A significant component of the joint symptoms experienced with AIs is swelling of the joints. Therefore, a medication that decreases this swelling, such as non-steroidal anti-inflammatory drugs (NSAIDS, such as ibuprofen) or a coxib (such as celecoxib, or Celebrex), may help with pain relief. However, these medications are not without side effects of their own, so each patient should discuss his/her health history with the team before starting these medications. Additional pain relieving medications, including acetaminophen and opiods, can be added for those patients who do not get relief with an anti-inflammatory alone or for those who cannot tolerate the anti-inflammatory medications.

Switching AIs

While there are no studies to confirm the effectiveness of changing to another drug, some practitioners will switch to another AI or tamoxifen when symptoms are unmanageable and may lead to the patient stopping therapy altogether. Prior to switching, it may be beneficial to stop therapy for 6 to 8 weeks to be sure that the AI is the cause of the symptoms.

Supplements and other therapies

There has been recent interest in the possibility that vitamin D supplementation may help to decrease AI-related arthralgia, although this has not been proven in clinical trials. Some studies have suggested that calcium and bisphosphonate therapy (used to prevent/treat osteoporosis) may also prevent AI-related joint symptoms.

Small studies have found a benefit to acupuncture and exercise. Acupuncture was shown to reduce pain from joint symptoms and improve functioning and well-being. Gentle stretching and exercise may also be helpful in reducing symptoms.

Conclusion

AI-related joint symptoms can cause significant pain and interfere with functioning and quality of life. Researchers continue to seek ways to identify women at highest risk for developing this side effect and to find effective therapies to treat it. Women should be advised about this side effect when starting an AI, and encouraged to report these symptoms to the healthcare team. The management of joint symptoms is of utmost importance to helping patients complete their prescribed therapy in full.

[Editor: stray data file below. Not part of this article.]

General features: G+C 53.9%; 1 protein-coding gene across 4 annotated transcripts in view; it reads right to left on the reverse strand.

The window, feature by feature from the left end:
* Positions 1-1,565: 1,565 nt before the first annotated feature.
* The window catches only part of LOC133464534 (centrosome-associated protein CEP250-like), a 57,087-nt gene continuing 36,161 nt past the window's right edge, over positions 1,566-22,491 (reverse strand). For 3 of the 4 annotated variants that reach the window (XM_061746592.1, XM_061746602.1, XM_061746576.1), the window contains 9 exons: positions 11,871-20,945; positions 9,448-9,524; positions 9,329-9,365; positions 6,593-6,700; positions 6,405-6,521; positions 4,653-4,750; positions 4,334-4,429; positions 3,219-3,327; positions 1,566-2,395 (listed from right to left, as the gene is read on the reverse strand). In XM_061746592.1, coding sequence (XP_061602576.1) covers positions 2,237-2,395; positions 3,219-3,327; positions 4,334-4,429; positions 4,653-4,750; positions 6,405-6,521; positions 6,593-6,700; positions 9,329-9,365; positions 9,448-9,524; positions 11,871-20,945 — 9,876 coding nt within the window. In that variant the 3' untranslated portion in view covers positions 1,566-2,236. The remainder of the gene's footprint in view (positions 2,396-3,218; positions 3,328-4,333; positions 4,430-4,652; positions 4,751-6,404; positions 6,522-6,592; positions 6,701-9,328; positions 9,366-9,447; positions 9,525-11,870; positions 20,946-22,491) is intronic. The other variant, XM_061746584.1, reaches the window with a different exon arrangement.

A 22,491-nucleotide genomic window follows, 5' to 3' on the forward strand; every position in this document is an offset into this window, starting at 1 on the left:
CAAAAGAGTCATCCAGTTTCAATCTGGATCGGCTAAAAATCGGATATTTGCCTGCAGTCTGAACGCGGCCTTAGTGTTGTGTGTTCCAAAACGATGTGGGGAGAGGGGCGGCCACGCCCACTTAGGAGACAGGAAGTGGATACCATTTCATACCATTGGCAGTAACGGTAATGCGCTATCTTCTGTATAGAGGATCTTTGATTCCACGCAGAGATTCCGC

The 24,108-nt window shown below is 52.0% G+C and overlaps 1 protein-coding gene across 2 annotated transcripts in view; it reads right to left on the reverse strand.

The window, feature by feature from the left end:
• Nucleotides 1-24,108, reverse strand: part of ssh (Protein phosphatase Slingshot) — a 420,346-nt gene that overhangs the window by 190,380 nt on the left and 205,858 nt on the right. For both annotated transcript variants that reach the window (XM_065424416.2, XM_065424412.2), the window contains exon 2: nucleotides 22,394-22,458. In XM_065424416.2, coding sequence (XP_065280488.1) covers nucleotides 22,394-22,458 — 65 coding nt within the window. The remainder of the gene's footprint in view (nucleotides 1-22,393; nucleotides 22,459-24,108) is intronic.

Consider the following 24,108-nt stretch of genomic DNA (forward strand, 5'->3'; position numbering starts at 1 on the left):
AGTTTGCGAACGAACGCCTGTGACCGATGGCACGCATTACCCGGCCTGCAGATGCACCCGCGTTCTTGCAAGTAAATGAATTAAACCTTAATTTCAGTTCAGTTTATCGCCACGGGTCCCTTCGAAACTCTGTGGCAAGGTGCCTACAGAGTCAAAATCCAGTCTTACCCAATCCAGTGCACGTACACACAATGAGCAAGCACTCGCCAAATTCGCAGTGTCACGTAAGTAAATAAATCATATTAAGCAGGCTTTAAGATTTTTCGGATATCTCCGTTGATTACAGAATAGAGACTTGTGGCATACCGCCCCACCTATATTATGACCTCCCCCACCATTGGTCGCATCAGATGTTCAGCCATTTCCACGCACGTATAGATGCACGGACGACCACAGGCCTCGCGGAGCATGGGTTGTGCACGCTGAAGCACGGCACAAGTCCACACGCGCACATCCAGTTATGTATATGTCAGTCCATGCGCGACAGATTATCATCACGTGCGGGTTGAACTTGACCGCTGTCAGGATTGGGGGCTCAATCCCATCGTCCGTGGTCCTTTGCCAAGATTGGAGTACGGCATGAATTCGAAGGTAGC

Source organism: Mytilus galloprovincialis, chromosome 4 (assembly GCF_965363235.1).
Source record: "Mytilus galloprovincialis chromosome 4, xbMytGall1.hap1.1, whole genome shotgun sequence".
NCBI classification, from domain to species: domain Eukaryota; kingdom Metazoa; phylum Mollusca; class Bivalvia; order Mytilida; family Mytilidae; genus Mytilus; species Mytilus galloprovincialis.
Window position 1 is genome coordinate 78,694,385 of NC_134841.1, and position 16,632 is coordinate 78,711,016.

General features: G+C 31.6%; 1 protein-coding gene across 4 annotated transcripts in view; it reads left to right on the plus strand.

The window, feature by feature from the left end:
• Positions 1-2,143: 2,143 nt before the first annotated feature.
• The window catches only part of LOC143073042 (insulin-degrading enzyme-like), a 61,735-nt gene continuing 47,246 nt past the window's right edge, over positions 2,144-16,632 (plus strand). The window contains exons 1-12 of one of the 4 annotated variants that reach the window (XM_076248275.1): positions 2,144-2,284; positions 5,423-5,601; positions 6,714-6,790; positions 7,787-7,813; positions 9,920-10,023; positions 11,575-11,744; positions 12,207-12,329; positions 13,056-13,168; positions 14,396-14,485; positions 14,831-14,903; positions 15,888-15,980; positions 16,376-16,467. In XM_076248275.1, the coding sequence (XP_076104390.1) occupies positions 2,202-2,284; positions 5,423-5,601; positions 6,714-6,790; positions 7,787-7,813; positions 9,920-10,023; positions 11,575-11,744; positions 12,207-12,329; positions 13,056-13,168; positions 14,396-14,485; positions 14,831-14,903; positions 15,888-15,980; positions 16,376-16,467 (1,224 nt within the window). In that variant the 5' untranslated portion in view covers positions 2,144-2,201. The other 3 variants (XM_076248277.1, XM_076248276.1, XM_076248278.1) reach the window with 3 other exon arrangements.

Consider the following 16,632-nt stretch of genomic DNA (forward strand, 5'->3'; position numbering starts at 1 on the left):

References & Further Reading

Coleman RE, Bolten WW, Lansdown M, et al: Aromatase inhibitor-induced arthralgia: clinical experience and treatment recommendations. Cancer Treat Rev 34:275-82, 2008

Gold JM, Burstein HJ: Improving tolerance of AIs: predicting risk and uncovering mechanisms of musculoskeletal toxicity. Oncology (Williston Park) 22:1416, 1424, 2008

Henry NL, Giles JT, Ang D, et al: Prospective characterization of musculoskeletal symptoms in early stage breast cancer patients treated with aromatase inhibitors. Breast Cancer Res Treat 111:365-72, 2008

Henry NL, Giles JT, Stearns V: Aromatase inhibitor-associated musculoskeletal symptoms: etiology and strategies for management. Oncology (Williston Park) 22:1401-8, 2008

Mao JJ, Bruner DW, Stricker C, et al: Feasibility trial of electroacupuncture for aromatase inhibitor--related arthralgia in breast cancer survivors. Integr Cancer Ther 8:123-9, 2009

Mao JJ, Stricker C, Bruner D, et al: Patterns and risk factors associated with aromatase inhibitor-related arthralgia among breast cancer survivors. Cancer 115:3631-9, 2009

Muslimani AA, Spiro TP, Chaudhry AA, et al: Aromatase inhibitor-related musculoskeletal symptoms: is preventing osteoporosis the key to eliminating these symptoms? Clin Breast Cancer 9:34-8, 2009